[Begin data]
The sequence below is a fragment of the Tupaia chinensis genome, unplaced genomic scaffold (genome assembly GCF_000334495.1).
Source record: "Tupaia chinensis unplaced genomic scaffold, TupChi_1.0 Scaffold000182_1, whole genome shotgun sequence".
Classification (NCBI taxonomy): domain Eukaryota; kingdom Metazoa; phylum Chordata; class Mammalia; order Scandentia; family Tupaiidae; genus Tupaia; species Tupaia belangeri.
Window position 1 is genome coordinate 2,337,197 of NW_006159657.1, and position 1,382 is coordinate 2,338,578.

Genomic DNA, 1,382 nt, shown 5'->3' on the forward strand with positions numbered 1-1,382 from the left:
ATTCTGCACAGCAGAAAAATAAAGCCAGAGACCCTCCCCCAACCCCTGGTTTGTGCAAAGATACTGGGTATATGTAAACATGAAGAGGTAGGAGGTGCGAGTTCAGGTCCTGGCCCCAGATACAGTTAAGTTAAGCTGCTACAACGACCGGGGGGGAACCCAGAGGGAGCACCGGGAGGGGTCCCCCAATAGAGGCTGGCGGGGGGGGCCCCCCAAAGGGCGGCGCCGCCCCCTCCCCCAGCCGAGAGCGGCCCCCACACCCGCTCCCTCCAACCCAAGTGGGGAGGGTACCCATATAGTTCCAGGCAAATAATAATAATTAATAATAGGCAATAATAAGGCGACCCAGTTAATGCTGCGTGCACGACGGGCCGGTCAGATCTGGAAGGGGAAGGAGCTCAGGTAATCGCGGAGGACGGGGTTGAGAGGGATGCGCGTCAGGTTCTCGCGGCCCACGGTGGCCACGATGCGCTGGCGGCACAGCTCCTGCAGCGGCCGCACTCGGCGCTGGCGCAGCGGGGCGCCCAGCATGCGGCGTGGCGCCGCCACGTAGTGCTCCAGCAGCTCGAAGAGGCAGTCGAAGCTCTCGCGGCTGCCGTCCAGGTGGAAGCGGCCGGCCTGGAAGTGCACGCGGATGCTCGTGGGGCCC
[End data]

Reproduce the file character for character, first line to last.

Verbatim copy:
The sequence below is a fragment of the Tupaia chinensis genome, unplaced genomic scaffold (genome assembly GCF_000334495.1).
Source record: "Tupaia chinensis unplaced genomic scaffold, TupChi_1.0 Scaffold000182_1, whole genome shotgun sequence".
Classification (NCBI taxonomy): domain Eukaryota; kingdom Metazoa; phylum Chordata; class Mammalia; order Scandentia; family Tupaiidae; genus Tupaia; species Tupaia belangeri.
Window position 1 is genome coordinate 2,337,197 of NW_006159657.1, and position 1,382 is coordinate 2,338,578.

Genomic DNA, 1,382 nt, shown 5'->3' on the forward strand with positions numbered 1-1,382 from the left:
ATTCTGCACAGCAGAAAAATAAAGCCAGAGACCCTCCCCCAACCCCTGGTTTGTGCAAAGATACTGGGTATATGTAAACATGAAGAGGTAGGAGGTGCGAGTTCAGGTCCTGGCCCCAGATACAGTTAAGTTAAGCTGCTACAACGACCGGGGGGGAACCCAGAGGGAGCACCGGGAGGGGTCCCCCAATAGAGGCTGGCGGGGGGGGCCCCCCAAAGGGCGGCGCCGCCCCCTCCCCCAGCCGAGAGCGGCCCCCACACCCGCTCCCTCCAACCCAAGTGGGGAGGGTACCCATATAGTTCCAGGCAAATAATAATAATTAATAATAGGCAATAATAAGGCGACCCAGTTAATGCTGCGTGCACGACGGGCCGGTCAGATCTGGAAGGGGAAGGAGCTCAGGTAATCGCGGAGGACGGGGTTGAGAGGGATGCGCGTCAGGTTCTCGCGGCCCACGGTGGCCACGATGCGCTGGCGGCACAGCTCCTGCAGCGGCCGCACTCGGCGCTGGCGCAGCGGGGCGCCCAGCATGCGGCGTGGCGCCGCCACGTAGTGCTCCAGCAGCTCGAAGAGGCAGTCGAAGCTCTCGCGGCTGCCGTCCAGGTGGAAGCGGCCGGCCTGGAAGTGCACGCGGATGCTCGTGGGGCCC